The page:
6x2 þ 5x ÿ 6 ð2x þ 3Þð3x ÿ 2Þ 3x ÿ 2
¼
¼
ð2x þ 3Þðx ÿ 3Þ
xÿ3
2x2 ÿ 3x ÿ 9
À Á 3a2 ÿ 11a þ 6 4 ÿ 4a ÿ 3a2
ð3a ÿ 2Þða ÿ 3Þð2 ÿ 3aÞð2 þ aÞ
3a ÿ 2
¼ÿ
·
¼
g
ða ÿ 3Þða þ 2Þ4ð3a þ 2Þð3a ÿ 2Þ
4ð3a þ 2Þ
36a2 ÿ 16
a2 ÿ a ÿ 6
1.6
5
Combine as indicated.
2a þ b a ÿ 6b 3ð2a þ bÞ þ 2ða ÿ 6bÞ 8a ÿ 9b
þ
¼
¼
10
15
30
30
2 3 5 2 · 4 ÿ 3 · 2 þ 5 · x 2 þ 5x
ðbÞ ÿ þ ¼
¼
x 2x 4
4x
4x
ðaÞ
11.
6
[CHAP. 1
ELEMENTS OF ALGEBRA
2
3
2ð2a þ 1Þ ÿ 3ð3a ÿ 1Þ
5 ÿ 5a
ÿ
¼
¼
3a ÿ 1 2a þ 1
ð3a ÿ 1Þð2a þ 1Þ
ð3a À 1Þð2a þ 1Þ
ÿ
Á
3 xÿy ÿ5
3
5
3
5
3x ÿ 3y ÿ 5
ÁÀ
Á¼À
ÁÀ
Á
ÁÀ
Á¼À
ÿ 2
ÿÀ
¼
ðd Þ
x þ y x ÿ y2 x þ y x þ y x ÿ y
xþy xÿy
xþy xÿy
aÿ2
2a þ 1
aÿ2
2a þ 1
ðeÞ
þ
þ
¼
6a2 ÿ 5a ÿ 6 9a2 ÿ 4 ð2a ÿ 3Þð3a þ 2Þ ð3a þ 2Þð3a ÿ 2Þ
ða ÿ 2Þð3a ÿ 2Þ þ ð2a þ 1Þð2a ÿ 3Þ
7a2 ÿ 12a þ 1
¼
¼
ð2a ÿ 3Þð3a þ 2Þð3a ÿ 2Þ
ð2a ÿ 3Þð3a þ 2Þð3a ÿ 2Þ
ðcÞ
Perform the indicated operations.
À Á
ðaÞ 34 ¼ 3 · 3 · 3 · 3 ¼ 81
f
26 · 24 ¼ 26þ4 ¼ 210 ¼ 1024
À Á 13 12 15
4
ðbÞ ÿ3 ¼ ÿ81
g
2
2 ¼ 2
ð kÞ
a10 =a4 ¼ a10ÿ4 ¼ a6
ðl Þ
a4 =a10 ¼ 1=a10ÿ4 ¼ 1=a6
ðcÞ ðÿ3Þ ¼ 81
1.7
ðmÞ
ðÿ2Þ8 =ðÿ2Þ5 ¼ ðÿ2Þ3 ¼ ÿ8
ðnÞ
a2n b5m =a3n b2m ¼ b3m =an
ðhÞ
a a
¼a
À Á5
ðiÞ a2 ¼ a2·5 ¼ a10
À Á3
ðjÞ a2n ¼ a6n
4
ðdÞ ÿðÿ3Þ ¼ ÿ81
4
ðeÞ ÿðÿ3Þ ¼ 27
3
1.8
1.9
nþ3 mþ2
Evaluate.
pﬃﬃﬃ
ðaÞ 811=2 ¼ 81 ¼ 9
pﬃﬃﬃ3
ðbÞ 813=4 ¼ 4 81 ¼ 33 ¼ 27
ﬃ
3=2 qﬃﬃ 3 3
64
¼ 16 ¼ 4 ¼ 343
ðcÞ 16
49
49
7
ðd Þ
ðeÞ
À Á
f
mþnþ5
pﬃﬃﬃﬃﬃ
ðÿ27Þ1=3 ¼ 3 ÿ27 ¼ ÿ3
pﬃﬃﬃﬃﬃ4
ðÿ32Þ4=5 ¼ 5 ÿ32 ¼ ðÿ2Þ4 ¼ 16
pﬃﬃﬃﬃﬃ
ÿ4001=2 ¼ ÿ 400 ¼ ÿ20
Evaluate.
ðaÞ 40 ¼ 1
ðcÞ ð4aÞ0 ¼ 1
ðbÞ 4a0 ¼ 4 · 1 ¼ 4
ðd Þ 4ð3 þ aÞ0 ¼ 4 · 1 ¼ 4
qﬃﬃ 5
ﬃ
5=6
5
1
1
1
ði Þ ÿ 64
¼ ÿ 6 64 ¼ ÿ 1 ¼ ÿ 32
2
qﬃﬃﬃﬃﬃ4
4=5
4
1
1
1
ðjÞ ÿ ÿ 32
¼ ÿ 5 ÿ 32 ¼ ÿ ÿ 1 ¼ ÿ 16
2
1.10
ðoÞ 36xþ3 =6xÿ1 ¼ 62xþ6 =6xÿ1 ¼ 6xþ7
ðeÞ 4ÿ1 ¼ 1
À Á ÿ2 4 12 1
f 5 ¼ 5 ¼ 25
À Á
g 125ÿ1=3 ¼ 1=1251=3 ¼ 1
5
ðhÞ ðÿ125Þÿ1=3 ¼ ÿ 1
5
Perform each of the following operations and express the result without negative or zero exponents:
!ÿ1=4
2
81a4
3ÿ1 aÿ1 b2
1
ðaÞ
ðbÞ a1=2 þ aÿ1=2 ¼ a þ 2a0 þ aÿ1 ¼ a þ 2 þ
¼ ÿ2 ¼
8
a
3a
b
b
ðcÞ a ÿ 3bÿ2 2aÿ1 ÿ b2 ¼ 2a0 ÿ ab2 ÿ 6aÿ1 bÿ2 þ 3b0 ¼ 5 ÿ ab2 ÿ 6=ab2
À ÿ2
ÁÀ
Á
a þ bÿ2 a2 b2
aÿ2 þ bÿ2
b2 þ a2
ÁÀ 2 2 Á ¼ 2
ðd Þ ÿ1
¼ À ÿ1
ÿ1
ÿ1 a b
a ÿb
ab ÿ a2 b
a ÿb
!7
!6
a2
b2
a14 · b12 b5
ÿ 3 ¼ 7 18 ¼ 4
ðeÞ
b
a
b ·a
a
!
!9
1=2 2=3 6
1=2
3 4
À Á a b
c
a b
c9=2
f
¼ 9=2 · 9=4 3 ¼ a3=4 b
3=4
1=4 b1=3
c
a
c
a b
Supplementary Problems
1.11
Combine.
À
Á
ðaÞ 2x þ 3x ÿ 4y
ðcÞ
ðbÞ 5a þ 4b ÿ ðÿ2a þ 3bÞ
ðdÞ
½ðs þ 2tÞ ÿ ðs þ 3tÞ ÿ ½ð2s þ 3tÞ ÿ ðÿ4s þ 5tÞ
È
Â
À
ÁÃÉ
8x2 y ÿ 3x2 y þ 2xy2 þ 4x2 y ÿ 3xy2 ÿ 4x2 y
12.
CHAP. 1]
1.12
Perform the indicated operations.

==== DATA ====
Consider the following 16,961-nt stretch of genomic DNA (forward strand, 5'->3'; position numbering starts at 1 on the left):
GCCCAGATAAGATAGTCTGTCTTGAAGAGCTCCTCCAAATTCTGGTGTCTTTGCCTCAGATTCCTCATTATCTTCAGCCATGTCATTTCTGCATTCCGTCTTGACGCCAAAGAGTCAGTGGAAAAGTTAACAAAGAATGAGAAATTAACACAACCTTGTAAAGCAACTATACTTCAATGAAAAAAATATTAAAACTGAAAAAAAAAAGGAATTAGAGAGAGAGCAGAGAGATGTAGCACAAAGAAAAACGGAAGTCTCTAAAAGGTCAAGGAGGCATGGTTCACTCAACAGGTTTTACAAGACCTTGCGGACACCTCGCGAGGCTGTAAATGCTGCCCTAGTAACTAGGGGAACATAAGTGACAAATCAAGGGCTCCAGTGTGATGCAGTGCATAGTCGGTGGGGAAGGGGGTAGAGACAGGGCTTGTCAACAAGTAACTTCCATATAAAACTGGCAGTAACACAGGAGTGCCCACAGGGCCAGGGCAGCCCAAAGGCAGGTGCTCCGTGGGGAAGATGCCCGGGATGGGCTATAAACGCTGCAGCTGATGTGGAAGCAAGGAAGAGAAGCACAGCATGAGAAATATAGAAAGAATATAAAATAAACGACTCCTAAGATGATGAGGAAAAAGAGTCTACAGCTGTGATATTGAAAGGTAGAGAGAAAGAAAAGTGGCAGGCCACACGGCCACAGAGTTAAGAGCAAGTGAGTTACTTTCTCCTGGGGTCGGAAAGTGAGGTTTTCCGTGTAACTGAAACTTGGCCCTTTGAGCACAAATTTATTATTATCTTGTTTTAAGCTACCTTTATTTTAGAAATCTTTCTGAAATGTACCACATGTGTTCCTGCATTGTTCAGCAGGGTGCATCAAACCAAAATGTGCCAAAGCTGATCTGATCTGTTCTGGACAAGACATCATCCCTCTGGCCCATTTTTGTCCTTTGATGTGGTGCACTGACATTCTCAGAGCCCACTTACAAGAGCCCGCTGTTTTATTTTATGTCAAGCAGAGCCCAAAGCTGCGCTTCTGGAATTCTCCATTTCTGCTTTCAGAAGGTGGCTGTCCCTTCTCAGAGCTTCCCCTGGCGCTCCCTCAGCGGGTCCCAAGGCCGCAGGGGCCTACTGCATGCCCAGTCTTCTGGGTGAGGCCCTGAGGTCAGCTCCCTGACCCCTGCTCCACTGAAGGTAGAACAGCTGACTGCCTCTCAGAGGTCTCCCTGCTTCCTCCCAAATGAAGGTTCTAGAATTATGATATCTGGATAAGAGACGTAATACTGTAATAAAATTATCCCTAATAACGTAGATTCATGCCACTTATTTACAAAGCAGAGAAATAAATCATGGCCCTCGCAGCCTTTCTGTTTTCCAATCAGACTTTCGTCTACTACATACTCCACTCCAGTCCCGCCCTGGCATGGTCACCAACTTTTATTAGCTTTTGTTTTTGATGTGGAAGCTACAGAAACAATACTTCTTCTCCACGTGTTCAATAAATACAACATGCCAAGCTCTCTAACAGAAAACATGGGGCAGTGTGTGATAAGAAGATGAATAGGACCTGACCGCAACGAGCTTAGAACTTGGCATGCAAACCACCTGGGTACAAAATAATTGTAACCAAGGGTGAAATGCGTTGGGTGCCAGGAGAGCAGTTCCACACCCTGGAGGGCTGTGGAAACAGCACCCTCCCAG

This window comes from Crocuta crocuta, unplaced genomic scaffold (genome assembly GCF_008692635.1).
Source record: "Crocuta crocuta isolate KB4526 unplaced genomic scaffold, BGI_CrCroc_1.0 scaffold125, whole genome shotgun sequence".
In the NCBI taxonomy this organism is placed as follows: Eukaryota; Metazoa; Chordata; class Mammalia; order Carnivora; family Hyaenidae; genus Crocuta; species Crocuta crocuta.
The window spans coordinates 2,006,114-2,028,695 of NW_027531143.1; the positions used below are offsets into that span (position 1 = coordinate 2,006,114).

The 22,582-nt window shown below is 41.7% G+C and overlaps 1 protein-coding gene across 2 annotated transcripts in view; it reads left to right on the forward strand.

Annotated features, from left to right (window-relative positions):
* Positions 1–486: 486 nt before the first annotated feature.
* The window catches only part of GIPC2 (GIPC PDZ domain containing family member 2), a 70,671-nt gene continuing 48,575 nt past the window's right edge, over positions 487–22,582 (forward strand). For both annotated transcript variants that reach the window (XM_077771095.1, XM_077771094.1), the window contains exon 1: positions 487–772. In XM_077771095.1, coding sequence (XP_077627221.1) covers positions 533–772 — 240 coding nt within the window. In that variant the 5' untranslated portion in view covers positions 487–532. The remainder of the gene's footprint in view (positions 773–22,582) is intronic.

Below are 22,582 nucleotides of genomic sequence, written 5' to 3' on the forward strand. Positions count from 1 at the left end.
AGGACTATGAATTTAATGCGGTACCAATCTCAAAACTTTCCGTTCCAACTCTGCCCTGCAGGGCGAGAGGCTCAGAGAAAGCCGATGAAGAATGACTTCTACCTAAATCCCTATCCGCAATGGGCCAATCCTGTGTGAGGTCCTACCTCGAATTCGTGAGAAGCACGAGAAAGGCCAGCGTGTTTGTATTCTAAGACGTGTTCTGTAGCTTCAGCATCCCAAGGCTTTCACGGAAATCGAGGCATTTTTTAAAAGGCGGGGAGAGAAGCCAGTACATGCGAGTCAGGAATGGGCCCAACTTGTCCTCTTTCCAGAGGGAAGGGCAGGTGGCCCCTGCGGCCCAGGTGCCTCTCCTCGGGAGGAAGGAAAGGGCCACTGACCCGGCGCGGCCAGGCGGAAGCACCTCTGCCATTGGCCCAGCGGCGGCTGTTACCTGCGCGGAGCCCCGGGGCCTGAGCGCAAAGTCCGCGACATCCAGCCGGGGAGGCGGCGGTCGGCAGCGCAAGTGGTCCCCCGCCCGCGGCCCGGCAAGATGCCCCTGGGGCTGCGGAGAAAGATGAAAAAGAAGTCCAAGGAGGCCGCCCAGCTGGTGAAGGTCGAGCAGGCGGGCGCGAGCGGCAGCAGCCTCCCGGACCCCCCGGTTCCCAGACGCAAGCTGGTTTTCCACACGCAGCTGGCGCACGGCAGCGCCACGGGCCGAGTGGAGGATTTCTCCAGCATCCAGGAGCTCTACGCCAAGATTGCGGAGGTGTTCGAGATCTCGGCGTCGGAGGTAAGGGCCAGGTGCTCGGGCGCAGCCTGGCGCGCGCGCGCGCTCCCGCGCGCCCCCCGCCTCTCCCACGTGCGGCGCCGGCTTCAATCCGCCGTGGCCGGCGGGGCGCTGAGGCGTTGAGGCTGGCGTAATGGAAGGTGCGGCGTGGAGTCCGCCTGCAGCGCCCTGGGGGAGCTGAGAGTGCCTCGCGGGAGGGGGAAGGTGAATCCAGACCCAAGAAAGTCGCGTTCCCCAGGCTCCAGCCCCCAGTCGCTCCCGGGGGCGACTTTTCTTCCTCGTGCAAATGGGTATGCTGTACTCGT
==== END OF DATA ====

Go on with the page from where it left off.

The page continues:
À
Á
À
ÁÀ
Á
ðaÞ 4x x ÿ y þ 2
ðcÞ 5x2 ÿ 4y2 ÿx2 þ 3y2
À 3
Á
ðbÞ ð5x þ 2Þð3x ÿ 4Þ
ðd Þ x ÿ 3x þ 5 ð2x ÿ 7Þ
1.13
Factor.
ðaÞ 8x þ 12y
ðbÞ 4ax þ 6ay ÿ 24az
ðcÞ a2 ÿ 4b2
ðd Þ 50ab ÿ 98a b
4
1.14
À
Á
ðeÞ 2x3 þ 5x2 ÿ 33x þ 20 4 ð2x ÿ 5Þ
À Á À 3
Á
f
2x þ 5x2 ÿ 22x þ 10 4 ð2x ÿ 3Þ
À
Á
À
Á
ði Þ x ÿ y 2 þ6 x ÿ y þ 5
À Á
j 4x2 ÿ 8x ÿ 5
ðeÞ 16a2 ÿ 8ab þ b2
À Á
f 25x2 þ 30xy þ 9y2
À Á 2
g x ÿ 4x ÿ 12
ðkÞ 40a2 þ ab ÿ 6b2
ðhÞ a þ 23ab ÿ 50b
3 2
2
ðl Þ x4 þ 24x2 y2 ÿ 25y4
2
Simplify.
ðaÞ
a2 ÿ b2
2ax þ 2bx
ðd Þ
16a2 ÿ 25 a2 ÿ 10a þ 25
·
2a ÿ 10
4a þ 5
ðeÞ
x2 þ 4x þ 3
1 ÿ x2
1 ÿ x ÿ 12x2
ðcÞ
1 þ x ÿ 6x2
ðbÞ
1.15
x2 þ xy ÿ 6y2
8x2 y
· 2
2x3 þ 6x2 y
x ÿ 5xy þ 6y2
Perform the indicated operations.
5x 4x
þ
18 18
ðcÞ
3a 4b
ÿ
4b 3a
ðeÞ x þ 5 ÿ
ðbÞ
3a 5a
þ
x 2x
ðd Þ
2a ÿ 3b
1
þ
a2 ÿ b2 a ÿ b
2x þ 3
2x ÿ 3
ÿ
18x2 ÿ 27x 18x2 þ 27x
À Á aþ2
aÿ2
f
ÿ
2a ÿ 6 2a þ 6
Simplify.
ðaÞ
a
2ÿ
x
4ÿ
3
x
6
ðbÞ
3
a
4
x
2
1ÿ
x
xÿ
ðcÞ
1 1
þ
x y
xþy xþy
þ
y
x
ðd Þ
ANSWERS TO SUPPLEMENTARY PROBLEMS
5x ÿ 4y
(b)
7a þ b
1.11
(a)
1.12
1.13
(c)
4x2 ÿ 4xy þ 8x
(d )
15x2 ÿ 14x ÿ 8
À
Á
(a) 4 2x þ 3y
À
Á
(b) 2a 2x þ 3y ÿ 12z
(c) ða ÿ 2bÞða þ 2bÞ
(d ) 2ab2 ð5b ÿ 7aÞð5b þ 7aÞ
1.14
ðaÞ
aÿb
2x
1.15
ðaÞ
1
2x
À Á
f
5a
a2 ÿ 9
1.16
À Á
g
x2
xÿ5
ðaÞ
1.16
7
ELEMENTS OF ALGEBRA
(a)
(b)
ðaÞ
a2
2a ÿ 3
ðbÞ
ðbÞ
ÿ
11a
2x
À Á
g
ðbÞ
(c)
t ÿ 6s
ÿ5x4 þ 19x2 y2 ÿ 12y4
2x3 ÿ 13x2 þ 31x ÿ 35
(e)
(f)
(g)
(h)
xþ3
xÿ1
(e)
(f)
ð4a ÿ bÞ2 Á
À
5x þ 3y 2
ðx ÿ 6Þðx þ 2Þ
ða þ 25bÞða ÿ 2bÞ
ðdÞ
1
2
9a2 ÿ 16b2
12ab
ðdÞ
3a ÿ 2b
a2 ÿ b2
8
12x2 ÿ 27
ðcÞ
xþ2
ðdÞ
1
xþy
x2 þ 5x ÿ 4
x2 þ 4x ÿ 5 ÿ 5=ð2x ÿ 3Þ
À
ÁÀ
Á
(i ) x ÿ y þ 1 x ÿ y þ 5
( j) ð2x þ 1Þð2x ÿ 5Þ
(k) ð5a þ 2bÞð8a ÿ 3bÞ
À
ÁÀ
ÁÀ
Á
(l ) x ÿ y x þ y x2 þ 25y2
À 2
Á
4a ÿ 25a þ 25
4x ÿ 1
2x ÿ 1
ðcÞ
ðcÞ
24 ÿ 2x
x
À
Á
xy y ÿ 3x
(d )
ðeÞ
ðeÞ
ÿ
25
xÿ5
4y
x ÿ 3y
13.
Chapter 2
Functions
A VARIABLE IS A SYMBOL selected to represent any one of a given set of numbers, here assumed
to be real numbers. Should the set consist of just one number, the symbol representing it is called a
constant.
The range of a variable consists of the totality of numbers of the set which it represents. For
example, if x is a day in September, the range of x is the set of positive integers 1; 2; 3; . . . ; 30; if x (ft) is
the length of rope cut from a piece 50 ft long, the range of x is the set of numbers greater than 0 and less
than 50.
Examples of ranges of a real variable, together with special notations and graphical representations,
are given in Problem 2.1
FUNCTION. A correspondence (x; y) between two sets of numbers which pairs to an arbitrary number
x of the ﬁrst set exactly one number y of the second set is called a function. In this case, it is customary to
speak of y as a function of x. The variable x is called the independent variable and y is called the
dependent variable.
A function may be deﬁned
(a) By a table of correspondents or table of values, as in Table 2.1.
Table 2.1
x
1
2
3
4
5
6
7
8
9
10
y
3
4
5
6
7
8
9
10
11
12
(b) By an equation or formula, as y ¼ x þ 2.
For each value assigned to x, the above relation yields a corresponding value for y. Note that the table
above is a table of values for this function.